Education: Bachelor's degree in marketing with an emphasis on computer scienc
Professional Credentials/Accreditations: Leadership Akron Class ’37, Alert Logic Certification, Intermedia IT Certification
Achievements/Awards: Multiple President’s Club Awards with various companies throughout the years, Greater Akron Chamber Board Member, Performance Committee Chair, (Summit/Medina Counties), Workforce Development Board Executive Committee
What led you to a career in technology?
As a college student preparing to graduate, I interviewed for a job selling long-distance services. I had no idea what long distance was, but I knew that if I could learn how to sell, it would be a good item to have on my resume when I graduated from college to reference in my job search for my “adult” career. Little did I know that I would spend a total of 17 years on a journey that led me to a fulfilling career in technology. We sold the network, we opened data centers, and we designed innovative technology along the way as the market demanded new solutions. After two years of selling with that regional service provider, I became the first female sales manager within the company at the age of 24. From there, through five acquisitions and an IPO, I moved up the leadership ladder over the next 15 years into a role managing one of the most productive regions — generating revenues greater than $75 million. This experience provided a foundation that helped me navigate the next several career steps I made along the way. With each step I took in my career, I reinvented myself to ensure I was able to provide the deliverables the market needed at that point in time. We all know technology changes every day, and it is imperative that we stay open to that evolution so we can be effective in our roles over the course of time. Today, as the senior vice president for Involta, responsible for products, marketing, sales, and business development, I must continue to advance my skill set in not only technology but also leadership, mentorship, metrics, reporting and more.
What motivates you to go above and beyond in your current position?
I strive to provide exceptional service and support as a leader both within Involta and also externally within my professional network. It’s truly relationships that drive me to perform. To be competitive in the marketplace, Involta must innovate, market, and deploy the right products and services. And we need the right sales approach to ensure we provide a valuable experience. These efforts are like an orchestration — ensuring the team is focused and training toward an aligned end goal. When we are able to achieve our goals together, this role is incredibly rewarding. Our employees thrive; our customers achieve success; and life, in general, is good. So in a word, it’s the people.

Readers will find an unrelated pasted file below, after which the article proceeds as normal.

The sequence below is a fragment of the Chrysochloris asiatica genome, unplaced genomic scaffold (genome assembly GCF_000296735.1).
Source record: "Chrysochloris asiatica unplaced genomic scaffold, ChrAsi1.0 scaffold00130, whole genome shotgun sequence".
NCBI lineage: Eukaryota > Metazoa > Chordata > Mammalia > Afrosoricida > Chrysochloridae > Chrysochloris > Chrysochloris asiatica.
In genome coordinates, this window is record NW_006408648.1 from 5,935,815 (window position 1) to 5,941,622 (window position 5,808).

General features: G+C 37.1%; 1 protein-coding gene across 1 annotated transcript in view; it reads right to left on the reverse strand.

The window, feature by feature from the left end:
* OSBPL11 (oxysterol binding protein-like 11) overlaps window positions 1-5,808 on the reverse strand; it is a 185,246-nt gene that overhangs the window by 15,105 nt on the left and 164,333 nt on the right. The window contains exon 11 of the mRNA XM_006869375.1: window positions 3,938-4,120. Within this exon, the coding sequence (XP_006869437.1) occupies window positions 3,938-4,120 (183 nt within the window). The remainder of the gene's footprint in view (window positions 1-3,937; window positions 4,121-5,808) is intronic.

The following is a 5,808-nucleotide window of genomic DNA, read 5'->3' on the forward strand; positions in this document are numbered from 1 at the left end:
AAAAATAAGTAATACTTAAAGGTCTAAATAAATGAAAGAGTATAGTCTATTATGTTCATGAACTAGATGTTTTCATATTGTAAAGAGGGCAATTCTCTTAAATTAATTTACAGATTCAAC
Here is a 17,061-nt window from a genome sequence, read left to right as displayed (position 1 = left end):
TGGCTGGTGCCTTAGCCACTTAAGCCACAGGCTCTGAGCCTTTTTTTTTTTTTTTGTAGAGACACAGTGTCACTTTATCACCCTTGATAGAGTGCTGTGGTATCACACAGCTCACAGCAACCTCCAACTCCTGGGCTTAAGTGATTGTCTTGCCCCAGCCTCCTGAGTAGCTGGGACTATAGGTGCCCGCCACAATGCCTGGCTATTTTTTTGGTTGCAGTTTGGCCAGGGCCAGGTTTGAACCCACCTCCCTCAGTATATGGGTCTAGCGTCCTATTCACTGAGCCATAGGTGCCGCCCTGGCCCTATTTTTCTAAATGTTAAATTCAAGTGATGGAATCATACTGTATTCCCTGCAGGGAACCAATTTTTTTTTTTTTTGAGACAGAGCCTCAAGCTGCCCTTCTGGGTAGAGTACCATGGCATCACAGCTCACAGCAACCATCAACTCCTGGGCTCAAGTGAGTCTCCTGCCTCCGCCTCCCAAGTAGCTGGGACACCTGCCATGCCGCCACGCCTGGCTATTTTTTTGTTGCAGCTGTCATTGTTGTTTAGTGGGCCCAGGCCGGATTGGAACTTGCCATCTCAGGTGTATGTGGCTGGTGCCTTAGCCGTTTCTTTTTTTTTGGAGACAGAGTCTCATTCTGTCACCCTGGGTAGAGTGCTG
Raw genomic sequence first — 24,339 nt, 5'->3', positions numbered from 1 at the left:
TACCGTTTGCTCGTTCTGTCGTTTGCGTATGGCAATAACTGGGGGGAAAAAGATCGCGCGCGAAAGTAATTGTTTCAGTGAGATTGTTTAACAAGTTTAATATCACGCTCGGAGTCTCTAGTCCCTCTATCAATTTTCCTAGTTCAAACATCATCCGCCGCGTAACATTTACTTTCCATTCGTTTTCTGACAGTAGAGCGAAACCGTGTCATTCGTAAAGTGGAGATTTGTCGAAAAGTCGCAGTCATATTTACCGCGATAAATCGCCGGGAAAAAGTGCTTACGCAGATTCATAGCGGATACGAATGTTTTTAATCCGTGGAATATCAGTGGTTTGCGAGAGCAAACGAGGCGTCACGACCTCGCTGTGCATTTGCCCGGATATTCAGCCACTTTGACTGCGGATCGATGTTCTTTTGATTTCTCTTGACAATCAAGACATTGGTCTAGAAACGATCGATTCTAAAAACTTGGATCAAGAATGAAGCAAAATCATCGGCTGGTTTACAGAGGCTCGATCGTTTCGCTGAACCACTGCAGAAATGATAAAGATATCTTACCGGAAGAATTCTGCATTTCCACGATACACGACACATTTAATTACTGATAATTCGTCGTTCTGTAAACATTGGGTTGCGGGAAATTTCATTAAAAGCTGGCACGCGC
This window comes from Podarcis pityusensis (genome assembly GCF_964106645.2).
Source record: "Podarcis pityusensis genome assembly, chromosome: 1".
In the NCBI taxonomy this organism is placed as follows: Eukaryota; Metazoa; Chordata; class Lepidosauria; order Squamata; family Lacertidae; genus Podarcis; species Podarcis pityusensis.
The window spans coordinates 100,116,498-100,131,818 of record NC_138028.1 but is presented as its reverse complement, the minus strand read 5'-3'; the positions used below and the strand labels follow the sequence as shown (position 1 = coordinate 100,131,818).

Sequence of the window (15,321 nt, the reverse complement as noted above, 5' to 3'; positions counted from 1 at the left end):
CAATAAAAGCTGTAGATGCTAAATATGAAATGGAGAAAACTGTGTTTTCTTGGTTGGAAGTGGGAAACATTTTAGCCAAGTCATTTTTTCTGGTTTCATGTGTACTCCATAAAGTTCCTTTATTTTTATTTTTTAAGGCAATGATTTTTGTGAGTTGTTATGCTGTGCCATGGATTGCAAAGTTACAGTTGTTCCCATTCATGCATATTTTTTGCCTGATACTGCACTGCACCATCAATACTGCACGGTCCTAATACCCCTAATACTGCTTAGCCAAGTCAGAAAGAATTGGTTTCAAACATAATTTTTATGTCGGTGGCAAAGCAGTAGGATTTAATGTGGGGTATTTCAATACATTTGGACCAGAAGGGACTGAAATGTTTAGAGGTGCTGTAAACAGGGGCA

What role does sustainability play in your life both personally and professionally?
At Involta, we strive for continuous improvement. For example, each time we build a new data center, we innovate how we deliver technology to drive efficiencies in our operation — ultimately saving energy. Motion-detected lights within the data halls and facilities and leveraging ambient air for cooling to save on energy are just a couple commonly understood examples without our complex data center design. At home, we also use motion detectors to conserve energy. We also regulate the temperature with a program that controls the heating and cooling based on the time of day, creating more efficiencies with the utilization of gas.
What is the most fascinating lesson you have learned while working with technology?
There are unlimited possibilities.
What is unique about you personally?
One of my most favorite things to do is blow glass with my husband. Glassblowing has become a hobby of ours over the past eight-plus years. This “sport” requires teamwork and creativity that we would not normally tap into otherwise.
What is unique about you professionally?